Beauty is not enough.’ So ran the strapline of Alfa Romeo’s recent advertising. The problem was that consumers tended to agree overwhelmingly. Despite heritage second to none and producing some of the most beautiful and charismatic cars of recent times, sales have been lamentable and Alfa Romeo has made heavy losses. Design on its own, it would seem, has not been enough.
Its most recent design director – the Austrian Christopher Reitz – left quietly a few months ago, and has not yet been replaced. Alfa Romeo Centro Stile, its Milan design centre, has been mothballed, and the design function integrated with Fiat’s in Turin under the supervision of Lorenzo Ramaciotti, head of style for Fiat Group.
Alfa currently sells a paltry and unviable 110 000 cars a year, is massively outsold by its rivals, and has incurred the admonishment of Sergio Marchionne, chief executive of exasperated parent company Fiat, who has even publicly mooted a complete withdrawal of support for the brand.
Meanwhile, this year Alfa Romeo is set to celebrate its centenary with a big bash in Milan. It’s also just launching the Giulietta, the new model on which the brand’s future so heavily depends. The model is expected to go on sale in the UK this summer, and reviews have been promising.
So the scene is set for a typical confusion, the kind of which has dogged Alfa Romeo through much of its history. Despite asking himself just how many renaissances the brand can have, Marchionne last week announced his ’unequivocal support’ for the brand as part of a large-scale restructure of Fiat. The ambitious relaunch plans include a return of Alfa Romeo to the US, a raft of new models including, for the first time, two Alfa Romeo SUVs (based on Chryslers) and sales target of 500 000 within four years. Achieving the five-fold increase in sales will be a tall order indeed, as will getting the traditional Alfisti to accept the beautiful logo slapped on the front of a Chrysler 4×4.
The design management task will be far from simple. Alfa Romeo’s predicament echoes that of Saab (and to a lesser extent Volvo), which upheld Swedish design values in the automotive world in the same way that Alfa Romeo upholds Italian ones. It too was mocked by its owner GM, and dwindled to a pale shadow of its former self. But now, having narrowly avoided being closed down and bought instead by tiny Dutch sports car company Spyker, Saab is bringing design, which had been centralised in GM Europe’s Rüsselsheim studio in Germany, back to Sweden under the stewardship of Simon Padian, a British designer who has been with Saab for more than 20 years.
The question is whether the management of both brands has cynically over-relied on design. However, a comparison with the Volkswagen group, which has used design highly effectively to differentiate similar models and selling them under its various brands, might suggest it is not the strategy, but the quality of its implementation that has been the problem.
As it stands, Alfa Romeo’s design has many fans, including Tom Karen, the legendary designer of unconventional cars such as the Reliant GTE and, of course, the Raleigh Chopper. ’Italian cars are ungimmicky, which I like. Alfa Romeos are very nice cars with clean forms that have avoided the over-clever surface gymnastics of some of the competitors,’ he says.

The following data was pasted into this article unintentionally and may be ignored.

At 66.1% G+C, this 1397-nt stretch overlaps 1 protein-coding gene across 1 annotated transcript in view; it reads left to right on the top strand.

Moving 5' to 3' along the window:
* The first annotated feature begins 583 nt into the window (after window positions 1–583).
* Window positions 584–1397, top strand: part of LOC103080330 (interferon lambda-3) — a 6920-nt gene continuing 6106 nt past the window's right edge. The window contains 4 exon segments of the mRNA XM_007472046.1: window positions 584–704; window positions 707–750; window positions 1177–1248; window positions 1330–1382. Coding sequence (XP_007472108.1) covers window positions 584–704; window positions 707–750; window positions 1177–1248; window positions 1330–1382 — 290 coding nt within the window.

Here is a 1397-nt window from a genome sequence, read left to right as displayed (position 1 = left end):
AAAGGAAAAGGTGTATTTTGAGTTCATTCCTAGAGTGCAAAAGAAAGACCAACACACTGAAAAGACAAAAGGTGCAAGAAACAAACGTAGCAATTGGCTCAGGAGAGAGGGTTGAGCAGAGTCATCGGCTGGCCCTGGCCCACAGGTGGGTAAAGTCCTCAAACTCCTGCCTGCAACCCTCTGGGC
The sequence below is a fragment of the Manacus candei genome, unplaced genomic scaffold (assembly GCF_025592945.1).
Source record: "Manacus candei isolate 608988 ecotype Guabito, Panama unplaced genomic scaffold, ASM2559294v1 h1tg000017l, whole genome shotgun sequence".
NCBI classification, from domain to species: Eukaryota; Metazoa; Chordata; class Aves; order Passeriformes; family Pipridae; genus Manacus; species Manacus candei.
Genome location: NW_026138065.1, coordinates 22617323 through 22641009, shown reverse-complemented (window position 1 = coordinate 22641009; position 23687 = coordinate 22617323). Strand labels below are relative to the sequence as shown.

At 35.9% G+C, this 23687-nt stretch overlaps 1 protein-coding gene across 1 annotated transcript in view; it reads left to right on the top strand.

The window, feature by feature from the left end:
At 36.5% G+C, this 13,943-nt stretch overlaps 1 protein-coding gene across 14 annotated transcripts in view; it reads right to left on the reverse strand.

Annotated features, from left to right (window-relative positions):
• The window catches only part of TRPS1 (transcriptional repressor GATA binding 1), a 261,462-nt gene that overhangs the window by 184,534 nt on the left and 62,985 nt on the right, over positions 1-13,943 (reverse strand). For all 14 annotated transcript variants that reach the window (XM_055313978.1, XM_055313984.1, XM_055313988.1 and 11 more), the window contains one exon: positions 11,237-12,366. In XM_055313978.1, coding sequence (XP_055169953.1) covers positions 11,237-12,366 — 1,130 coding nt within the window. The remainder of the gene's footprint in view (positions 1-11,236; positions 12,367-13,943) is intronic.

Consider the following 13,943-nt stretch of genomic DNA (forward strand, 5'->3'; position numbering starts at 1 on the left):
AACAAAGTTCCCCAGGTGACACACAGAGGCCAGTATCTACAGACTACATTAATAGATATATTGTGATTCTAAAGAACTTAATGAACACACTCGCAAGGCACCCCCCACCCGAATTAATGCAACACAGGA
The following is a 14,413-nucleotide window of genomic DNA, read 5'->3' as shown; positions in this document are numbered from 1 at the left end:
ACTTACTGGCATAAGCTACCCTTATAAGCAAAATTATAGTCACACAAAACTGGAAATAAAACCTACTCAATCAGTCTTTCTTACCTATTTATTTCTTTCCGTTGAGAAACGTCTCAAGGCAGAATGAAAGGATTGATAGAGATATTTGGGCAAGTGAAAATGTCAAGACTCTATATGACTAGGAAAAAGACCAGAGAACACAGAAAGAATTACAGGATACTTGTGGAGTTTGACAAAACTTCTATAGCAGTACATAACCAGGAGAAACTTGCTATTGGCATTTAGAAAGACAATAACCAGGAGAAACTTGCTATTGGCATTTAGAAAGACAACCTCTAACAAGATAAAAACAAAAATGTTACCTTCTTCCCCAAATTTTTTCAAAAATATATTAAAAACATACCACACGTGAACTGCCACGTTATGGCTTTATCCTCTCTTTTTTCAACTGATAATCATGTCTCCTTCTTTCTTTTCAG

Professor Dale Harrow, head of vehicle design at London’s Royal College of Art, believes Alfa Romeo has done a reasonable job, but hasn’t had a strong enough grip on its design, notwithstanding a short period in the 1990s under Walter de’Silva (now VW Group’s design chief). ’It’s suffering from the difficulties of having often outsourced its design to Pininfarina and Giugiaro, and not having built up a strong internal culture of design,’ he says.
’There’s almost constant reorganisation, so many senior people going in and out, not getting on or being integrated and quickly leaving,’ he adds. ’The individual styling centres didn’t have quite enough critical mass to do the job.’
Chris Bangle, the controversial former BMW design director (another designer who had earlier been through the Fiat Group’s revolving door), has criticised ’brand holiness’ – car makers’ obsession with history. Alfa Romeo’s heritage, however, is probably its strongest suit. Harrow suggests heritage should be separated from the consistent ownership experience rivals have offered. ’Apart from the enthusiasts, history isn’t relevant to most car buyers. Car makers are too concerned with the past,’ says Harrow.
Karen, however, thinks it would be a shame if its history wasn’t acknowledged. ’If you have such an attractive character you definitely want to hang on to some of that – as long as the rest of the package is competitive, of course,’ he says.
At the recent Geneva show, Pininfarina, the Italian styling house that has also fallen on hard times, showed the Duettotanta. It’s a contemporary reinterpretation of the 1960s Spider, perhaps the quintessential Alfa Romeo, immortalised by its role in The Graduate. Praise, however, was somewhat muted. ’How long ago was the film with Dustin Hoffman driving around in a Spider?’ asks Harrow. ’Most consumers will see just another red sports car and wonder if it is really necessary. It’s not really connecting with buyers in the right way any more.’
There will, however, be many keeping their fingers crossed that Alfa Romeo (and Saab and Volvo) again finds a way of properly connecting with the public. It will be interesting to see what role design will play in that process.